There's just one tournament left in the 2011 Bassmaster Elite Series season, and like each of its predecessors in turn, this is the biggest so far.
If you've been residing under a rock for the past four months, you may be surprised to hear that Kevin VanDam is in the hunt for his seventh Toyota Tundra Bassmaster Angler of the Year title and fourth in a row. The former has been done (Roland Martin won nine), but the latter would be unprecedented.
Until KVD's recent heroics, the most impressive string of AOY finishes belonged to Roland Martin in the six-year stretch between 1970 and 1975. VanDam can eclipse Martin with a win this year. Here are the numbers:
Roland Martin Kevin VanDam
1970 — 2 2006 — 3
1971 — 1 2007 — 2
1972 — 1 2008 — 1
1973 — 1 2009 — 1
1974 — 4 2010 — 1
1975 — 1 2011 — ?
KVD currently enjoys a 55-point lead over his closer competitor, Oklahoma's Edwin Evers, an angler renowned for his versatility and ability to catch bass under any conditions nature might throw at a man.
Evers is no surprise entry in this race. He was AOY runner-up last year and has finished in the top 10 three times in his career. He's one of the very best in the business, and most judges of professional angling talent consider him a good bet to win AOY or a Bassmaster Classic one of these years.
The problem, of course, is VanDam. It's tough to stake your claim to bass fishing history when KVD is selfishly grabbing it all for himself.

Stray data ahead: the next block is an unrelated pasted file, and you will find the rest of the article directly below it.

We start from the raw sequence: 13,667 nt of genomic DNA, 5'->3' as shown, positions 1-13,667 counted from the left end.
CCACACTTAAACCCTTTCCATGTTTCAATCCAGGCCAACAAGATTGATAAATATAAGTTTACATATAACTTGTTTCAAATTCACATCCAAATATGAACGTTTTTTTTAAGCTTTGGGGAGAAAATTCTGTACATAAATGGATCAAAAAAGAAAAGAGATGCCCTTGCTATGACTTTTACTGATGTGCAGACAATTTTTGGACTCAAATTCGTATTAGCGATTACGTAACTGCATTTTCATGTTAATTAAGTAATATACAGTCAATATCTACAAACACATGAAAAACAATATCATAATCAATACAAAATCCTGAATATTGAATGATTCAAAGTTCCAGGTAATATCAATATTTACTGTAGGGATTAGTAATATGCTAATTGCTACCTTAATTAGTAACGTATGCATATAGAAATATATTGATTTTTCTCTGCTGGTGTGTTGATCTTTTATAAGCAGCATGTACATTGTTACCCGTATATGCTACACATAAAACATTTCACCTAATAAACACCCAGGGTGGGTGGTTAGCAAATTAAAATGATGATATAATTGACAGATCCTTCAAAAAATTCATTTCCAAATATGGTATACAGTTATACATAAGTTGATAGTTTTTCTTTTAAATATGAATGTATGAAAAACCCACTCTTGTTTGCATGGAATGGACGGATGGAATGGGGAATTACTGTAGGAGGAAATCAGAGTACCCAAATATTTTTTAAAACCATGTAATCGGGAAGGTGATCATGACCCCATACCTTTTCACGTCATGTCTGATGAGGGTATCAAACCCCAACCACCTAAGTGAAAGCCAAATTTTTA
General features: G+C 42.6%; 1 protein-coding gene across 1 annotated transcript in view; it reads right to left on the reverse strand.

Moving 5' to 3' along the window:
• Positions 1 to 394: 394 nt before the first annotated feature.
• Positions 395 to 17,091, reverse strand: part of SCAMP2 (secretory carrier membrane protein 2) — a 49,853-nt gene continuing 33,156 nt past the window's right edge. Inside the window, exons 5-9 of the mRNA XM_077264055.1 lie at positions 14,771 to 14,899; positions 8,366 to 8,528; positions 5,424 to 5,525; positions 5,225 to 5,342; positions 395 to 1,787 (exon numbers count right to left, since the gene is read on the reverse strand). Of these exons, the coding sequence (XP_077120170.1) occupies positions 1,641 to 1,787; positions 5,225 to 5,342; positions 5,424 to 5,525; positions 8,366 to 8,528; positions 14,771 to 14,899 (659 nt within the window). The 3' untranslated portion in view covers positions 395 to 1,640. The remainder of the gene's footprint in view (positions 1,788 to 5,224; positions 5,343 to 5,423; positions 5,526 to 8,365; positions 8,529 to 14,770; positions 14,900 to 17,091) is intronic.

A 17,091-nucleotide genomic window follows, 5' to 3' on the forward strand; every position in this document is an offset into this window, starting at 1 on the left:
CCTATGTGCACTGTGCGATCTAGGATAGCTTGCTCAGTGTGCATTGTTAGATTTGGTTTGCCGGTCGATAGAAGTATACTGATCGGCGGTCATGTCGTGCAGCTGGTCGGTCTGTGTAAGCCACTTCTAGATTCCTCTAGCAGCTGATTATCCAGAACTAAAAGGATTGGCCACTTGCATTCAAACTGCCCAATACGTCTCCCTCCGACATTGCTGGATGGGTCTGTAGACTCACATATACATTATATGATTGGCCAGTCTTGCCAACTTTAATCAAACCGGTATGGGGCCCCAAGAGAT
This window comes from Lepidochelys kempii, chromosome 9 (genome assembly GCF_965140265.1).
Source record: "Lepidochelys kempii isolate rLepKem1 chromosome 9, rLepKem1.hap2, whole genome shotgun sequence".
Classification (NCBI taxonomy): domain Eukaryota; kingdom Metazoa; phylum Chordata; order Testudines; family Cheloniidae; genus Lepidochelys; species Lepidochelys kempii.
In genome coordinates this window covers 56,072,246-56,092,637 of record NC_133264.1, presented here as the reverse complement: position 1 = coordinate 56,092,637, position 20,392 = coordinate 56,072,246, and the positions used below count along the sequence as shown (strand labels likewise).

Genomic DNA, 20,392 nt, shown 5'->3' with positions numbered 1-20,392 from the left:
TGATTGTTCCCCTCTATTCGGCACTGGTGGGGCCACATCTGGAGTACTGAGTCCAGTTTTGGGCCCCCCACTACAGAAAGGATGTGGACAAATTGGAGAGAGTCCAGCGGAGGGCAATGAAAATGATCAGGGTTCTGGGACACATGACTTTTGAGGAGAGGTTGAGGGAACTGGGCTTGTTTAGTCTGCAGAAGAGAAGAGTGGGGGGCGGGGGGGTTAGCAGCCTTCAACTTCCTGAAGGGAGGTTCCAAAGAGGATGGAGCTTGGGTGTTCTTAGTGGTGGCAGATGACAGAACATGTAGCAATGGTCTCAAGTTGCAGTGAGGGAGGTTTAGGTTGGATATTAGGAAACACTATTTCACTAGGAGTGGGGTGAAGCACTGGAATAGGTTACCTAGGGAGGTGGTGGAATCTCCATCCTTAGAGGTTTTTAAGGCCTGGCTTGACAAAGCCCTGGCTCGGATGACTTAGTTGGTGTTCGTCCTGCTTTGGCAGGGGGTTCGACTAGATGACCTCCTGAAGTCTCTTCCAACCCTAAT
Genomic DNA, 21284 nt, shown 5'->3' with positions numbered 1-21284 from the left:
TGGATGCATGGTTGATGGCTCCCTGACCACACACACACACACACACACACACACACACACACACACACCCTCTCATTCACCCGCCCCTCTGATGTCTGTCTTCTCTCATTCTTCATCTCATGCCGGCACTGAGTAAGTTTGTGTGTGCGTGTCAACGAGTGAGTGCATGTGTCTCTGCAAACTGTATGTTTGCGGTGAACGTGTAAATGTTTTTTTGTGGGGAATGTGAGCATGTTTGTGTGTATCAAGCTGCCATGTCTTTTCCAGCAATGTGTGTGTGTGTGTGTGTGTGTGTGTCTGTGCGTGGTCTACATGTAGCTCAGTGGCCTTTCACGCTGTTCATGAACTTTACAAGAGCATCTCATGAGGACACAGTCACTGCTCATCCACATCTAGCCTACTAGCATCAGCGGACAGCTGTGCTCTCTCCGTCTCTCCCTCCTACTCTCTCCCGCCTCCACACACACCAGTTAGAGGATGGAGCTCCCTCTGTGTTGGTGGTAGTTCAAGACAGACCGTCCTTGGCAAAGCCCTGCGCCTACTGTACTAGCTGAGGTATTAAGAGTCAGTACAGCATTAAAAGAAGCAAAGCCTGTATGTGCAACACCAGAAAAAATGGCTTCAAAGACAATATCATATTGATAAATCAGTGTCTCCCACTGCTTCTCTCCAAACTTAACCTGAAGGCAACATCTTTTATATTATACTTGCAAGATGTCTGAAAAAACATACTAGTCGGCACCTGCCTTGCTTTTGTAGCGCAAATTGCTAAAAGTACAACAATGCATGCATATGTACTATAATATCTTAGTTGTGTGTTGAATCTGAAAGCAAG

There are two big titles in the world of professional bass fishing — the Bassmaster Classic and the Angler of the Year award — and KVD has won both of them every year since the 2009 AOY. That's three straight AOYs and back-to-back Classics, a run that no one else can match.
Of course, the 2011 season isn't over, and Evers still has a chance at his first major title, but he's fighting an uphill battle and the foe on top of that hill is considerable.
The AOY title is not "anyone's" to win; it's VanDam's to lose, and losing is not something he does very often. With the notable exception of the 2007 Classic, which he led going into the final round (finishing fourth), KVD is the sport's best closer.
His combination of superior fishing skills and timely mind games has kept the competition at bay. When he's ahead, he runs away from the crowd; when he's behind, his footsteps strike feat in their hearts. No tournament is over until VanDam weighs in.
Maybe Edwin Evers will be different, though. Maybe he'll find a way to break through and end VanDam's amazing dominance in the sport.
If Evers is looking for bright spots or chinks in the armor, he'll want to know this: The biggest lead any angler has ever held in the AOY race at this stage (after seven events) is 62 points. That angler was Kevin VanDam in 2007, and his fairly sizable lead was over Skeet Reese.
In the eighth tournament, though, the tables turned. Reese grabbed the lead by 12 and went on to claim the AOY title.
But that was 2007, and that was before VanDam became the irresistible force that he is today.
His 55-point lead puts him in control of his own fate. If he can finish in the top eight (he was second on Wheeler the last time the Elites were there in the summer; Evers was 13th), there's no way Evers can catch him, even if he wins the tournament and goes wire-to-wire doing it. And if VanDam finishes 51st, missing the first cut (something he's never done at Wheeler), Evers will have to finish 23rd or better to claim AOY.
The one thing we know at this point is that VanDam will fish smart. He'll bring in a limit on the first day, take stock of his position relative to Evers, and adjust his strategy accordingly.
If Evers is to win the title, he'll definitely earn it.